Franklin, MA

MA Small Business Development Center Network Event Calendar

Having trouble viewing this email? Click here

April & May 2011
Calendar of Events

MSBDC Southeast Regional Office
At the MSBDC, "Your Success Is Our Business". Here are programs offered by both MSBDC and our resource partners for April & May.

13      UMass Dartmouth eCommerce Conference 2011 (North Dartmouth)
14      Intermediate QuickBooks (Mansfield)
20      The SBA Advantage (Brockton)
21      The SBA Advantage (Plymouth)
29      Marketing for Small Businesses (Fall River)
04     Advanced QuickBooks (Mansfield)
24     Export Documentation and Valuation (New Bedford)     
*For details and registration, please click on the workshop title.
For an updated listing of MSBDC seminars and workshops, please visit the MSBDC Southeast Regional Office Event Calendar periodically at
All seminars are held in Massachusetts unless otherwise noted. Pre-registration is required for all seminars.
Cancellation Policy
Cancellations received by noon the day prior to the MSBDC sponsored seminar will be entitled to a refund. No refund will be given on notifications received after that time or in any no-show situation. The MSBDC reserves the right to cancel or reschedule a seminar due to insufficient enrollment. Registration fees will be returned or credited towards a future program.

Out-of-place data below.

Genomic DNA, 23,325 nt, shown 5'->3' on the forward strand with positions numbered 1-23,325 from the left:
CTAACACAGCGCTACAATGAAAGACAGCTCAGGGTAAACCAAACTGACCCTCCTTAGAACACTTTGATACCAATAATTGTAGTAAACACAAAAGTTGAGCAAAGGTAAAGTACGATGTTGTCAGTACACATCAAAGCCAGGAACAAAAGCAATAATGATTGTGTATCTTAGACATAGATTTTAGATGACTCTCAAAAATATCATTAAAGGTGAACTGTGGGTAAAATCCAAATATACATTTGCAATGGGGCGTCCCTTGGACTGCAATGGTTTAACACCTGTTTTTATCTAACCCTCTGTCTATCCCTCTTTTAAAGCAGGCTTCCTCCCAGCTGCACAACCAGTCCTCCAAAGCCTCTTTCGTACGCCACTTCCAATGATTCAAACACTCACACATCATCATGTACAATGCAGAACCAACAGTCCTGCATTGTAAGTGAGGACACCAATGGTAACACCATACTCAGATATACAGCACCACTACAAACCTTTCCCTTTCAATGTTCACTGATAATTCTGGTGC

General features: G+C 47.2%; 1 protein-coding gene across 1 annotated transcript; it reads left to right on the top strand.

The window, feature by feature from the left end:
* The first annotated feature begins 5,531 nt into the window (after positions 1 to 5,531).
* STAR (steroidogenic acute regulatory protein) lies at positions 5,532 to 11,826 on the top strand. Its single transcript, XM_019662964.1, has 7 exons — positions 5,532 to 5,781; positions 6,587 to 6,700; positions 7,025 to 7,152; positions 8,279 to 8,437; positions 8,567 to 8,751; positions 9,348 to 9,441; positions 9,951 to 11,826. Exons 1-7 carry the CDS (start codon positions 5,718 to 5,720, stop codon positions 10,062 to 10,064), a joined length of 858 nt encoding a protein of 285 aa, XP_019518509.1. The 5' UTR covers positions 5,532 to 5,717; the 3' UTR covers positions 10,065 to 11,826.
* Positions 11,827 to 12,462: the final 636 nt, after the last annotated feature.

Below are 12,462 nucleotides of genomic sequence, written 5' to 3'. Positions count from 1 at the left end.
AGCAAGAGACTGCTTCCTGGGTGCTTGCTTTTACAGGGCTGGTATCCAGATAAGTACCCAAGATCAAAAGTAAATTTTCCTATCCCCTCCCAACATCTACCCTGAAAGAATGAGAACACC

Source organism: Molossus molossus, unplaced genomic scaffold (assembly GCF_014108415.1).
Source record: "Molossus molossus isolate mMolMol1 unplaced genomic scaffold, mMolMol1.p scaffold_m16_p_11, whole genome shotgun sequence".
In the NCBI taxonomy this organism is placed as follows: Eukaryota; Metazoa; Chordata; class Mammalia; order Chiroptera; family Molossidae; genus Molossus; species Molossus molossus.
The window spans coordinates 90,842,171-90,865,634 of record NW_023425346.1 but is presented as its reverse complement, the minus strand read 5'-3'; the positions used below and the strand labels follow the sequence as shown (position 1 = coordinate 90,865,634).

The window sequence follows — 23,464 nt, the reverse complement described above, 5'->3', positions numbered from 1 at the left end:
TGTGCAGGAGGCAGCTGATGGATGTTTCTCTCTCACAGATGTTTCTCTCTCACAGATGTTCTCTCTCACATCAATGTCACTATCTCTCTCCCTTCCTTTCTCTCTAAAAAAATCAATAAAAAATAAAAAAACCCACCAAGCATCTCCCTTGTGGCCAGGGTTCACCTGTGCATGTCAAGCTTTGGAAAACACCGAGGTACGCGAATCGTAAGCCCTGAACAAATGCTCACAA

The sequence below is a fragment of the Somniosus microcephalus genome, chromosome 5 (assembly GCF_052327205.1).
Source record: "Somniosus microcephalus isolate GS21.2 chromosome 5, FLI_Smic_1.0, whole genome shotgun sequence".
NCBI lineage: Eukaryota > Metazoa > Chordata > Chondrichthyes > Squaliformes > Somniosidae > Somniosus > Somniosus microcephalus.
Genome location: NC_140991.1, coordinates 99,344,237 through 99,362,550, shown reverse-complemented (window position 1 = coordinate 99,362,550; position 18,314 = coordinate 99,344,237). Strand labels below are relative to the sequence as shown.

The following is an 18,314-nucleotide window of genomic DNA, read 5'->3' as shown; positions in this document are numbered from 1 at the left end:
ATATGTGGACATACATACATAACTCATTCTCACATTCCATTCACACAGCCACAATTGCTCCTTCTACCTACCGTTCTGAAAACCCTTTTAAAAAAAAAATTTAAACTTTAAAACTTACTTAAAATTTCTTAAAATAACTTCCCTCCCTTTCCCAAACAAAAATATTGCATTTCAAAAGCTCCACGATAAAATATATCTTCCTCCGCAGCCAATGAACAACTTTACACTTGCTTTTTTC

*Not all events listed above are MSBDC sponsored events.
Forward this email

SBA Logo

"Funded in part through a Cooperative Agreement with
the U.S. Small Business Administration"


"The Massachusetts Small Business Development Center Network is a partnership program with the U.S. Small Business Administration and the Massachusetts Office of Business Development under cooperative agreement 1-603001-Z-0022-31 through the University of Massachusetts Amherst. SBDCs are a program supported by the U. S. Small Business Administration and extended to the public on a non-discriminatory basis. SBA cannot endorse any products, opinions or services of any external parties or activities. Reasonable accommodations for persons with disabilities will be made, if requested at least two weeks in advance.  For further information, contact the Southeastern MA SBDC office at (508) 673-9783."

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MA Small Business Development Center Network Southeast Regional Office | 200 Pocasset Street | Fall River | MA | 02721

In the News - renovate or build?

Franklin to consider building new high school

My report from the meeting including photos of the slide presentation can be found here

Franklin, MA

In the News - calendar revised, summer hours

Franklin School Committee revises next year's school calendar

Franklin's recycling center to start summer hours

Franklin, MA

Wednesday, March 30, 2011